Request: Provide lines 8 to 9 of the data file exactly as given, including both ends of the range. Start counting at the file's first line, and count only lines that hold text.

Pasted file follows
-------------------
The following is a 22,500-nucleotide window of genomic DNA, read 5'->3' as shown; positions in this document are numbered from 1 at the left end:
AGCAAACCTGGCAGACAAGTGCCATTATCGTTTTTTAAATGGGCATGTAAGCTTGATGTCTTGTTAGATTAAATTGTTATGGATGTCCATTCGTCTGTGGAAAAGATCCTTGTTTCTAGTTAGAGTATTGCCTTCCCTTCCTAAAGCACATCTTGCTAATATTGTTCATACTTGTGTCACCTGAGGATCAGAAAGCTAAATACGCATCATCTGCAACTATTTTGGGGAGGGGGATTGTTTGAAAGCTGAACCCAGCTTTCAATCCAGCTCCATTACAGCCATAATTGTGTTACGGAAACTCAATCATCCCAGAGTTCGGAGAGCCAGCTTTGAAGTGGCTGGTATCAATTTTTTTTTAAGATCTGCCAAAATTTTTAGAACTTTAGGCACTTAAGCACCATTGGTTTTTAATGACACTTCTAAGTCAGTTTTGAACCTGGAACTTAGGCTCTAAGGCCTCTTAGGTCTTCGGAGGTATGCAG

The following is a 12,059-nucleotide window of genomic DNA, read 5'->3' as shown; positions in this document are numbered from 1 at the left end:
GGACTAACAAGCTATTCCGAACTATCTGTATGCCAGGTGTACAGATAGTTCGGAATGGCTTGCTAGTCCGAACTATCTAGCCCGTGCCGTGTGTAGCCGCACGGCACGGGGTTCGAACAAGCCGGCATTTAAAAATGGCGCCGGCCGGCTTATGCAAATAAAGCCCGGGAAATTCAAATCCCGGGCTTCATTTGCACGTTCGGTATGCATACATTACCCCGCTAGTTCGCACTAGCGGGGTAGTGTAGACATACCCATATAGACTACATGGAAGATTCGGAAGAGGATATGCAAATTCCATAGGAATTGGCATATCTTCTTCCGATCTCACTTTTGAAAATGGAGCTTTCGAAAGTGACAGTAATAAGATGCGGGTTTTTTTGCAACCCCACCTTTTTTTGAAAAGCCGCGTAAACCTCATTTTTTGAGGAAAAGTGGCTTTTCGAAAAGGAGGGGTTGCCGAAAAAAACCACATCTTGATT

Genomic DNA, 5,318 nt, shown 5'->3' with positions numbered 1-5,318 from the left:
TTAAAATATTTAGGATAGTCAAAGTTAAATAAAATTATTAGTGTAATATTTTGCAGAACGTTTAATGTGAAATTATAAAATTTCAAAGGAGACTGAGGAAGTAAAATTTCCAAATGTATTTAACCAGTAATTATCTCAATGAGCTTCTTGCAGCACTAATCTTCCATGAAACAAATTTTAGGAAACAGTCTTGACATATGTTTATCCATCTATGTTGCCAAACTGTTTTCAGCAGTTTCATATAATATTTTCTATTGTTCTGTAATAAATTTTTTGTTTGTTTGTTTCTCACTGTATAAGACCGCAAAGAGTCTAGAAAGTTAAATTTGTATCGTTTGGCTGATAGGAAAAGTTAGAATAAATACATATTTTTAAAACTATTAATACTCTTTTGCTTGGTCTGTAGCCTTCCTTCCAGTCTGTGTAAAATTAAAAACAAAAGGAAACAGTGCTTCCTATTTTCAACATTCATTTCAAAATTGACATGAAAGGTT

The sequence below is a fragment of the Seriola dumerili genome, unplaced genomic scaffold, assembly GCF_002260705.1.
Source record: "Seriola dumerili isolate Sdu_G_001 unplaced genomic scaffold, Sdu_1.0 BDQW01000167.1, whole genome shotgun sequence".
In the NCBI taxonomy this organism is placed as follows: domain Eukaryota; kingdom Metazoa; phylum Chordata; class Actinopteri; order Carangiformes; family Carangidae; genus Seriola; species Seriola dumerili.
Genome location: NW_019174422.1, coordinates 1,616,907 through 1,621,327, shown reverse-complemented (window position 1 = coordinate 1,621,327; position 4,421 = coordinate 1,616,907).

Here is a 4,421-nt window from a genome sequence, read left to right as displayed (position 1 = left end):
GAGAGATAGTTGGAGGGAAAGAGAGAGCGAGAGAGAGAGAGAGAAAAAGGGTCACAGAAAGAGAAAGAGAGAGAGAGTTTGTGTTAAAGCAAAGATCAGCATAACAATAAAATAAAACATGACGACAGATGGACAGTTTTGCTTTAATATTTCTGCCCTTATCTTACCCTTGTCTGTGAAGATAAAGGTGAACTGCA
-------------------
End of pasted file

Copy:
Source record: "Seriola dumerili isolate Sdu_G_001 unplaced genomic scaffold, Sdu_1.0 BDQW01000167.1, whole genome shotgun sequence".
In the NCBI taxonomy this organism is placed as follows: domain Eukaryota; kingdom Metazoa; phylum Chordata; class Actinopteri; order Carangiformes; family Carangidae; genus Seriola; species Seriola dumerili.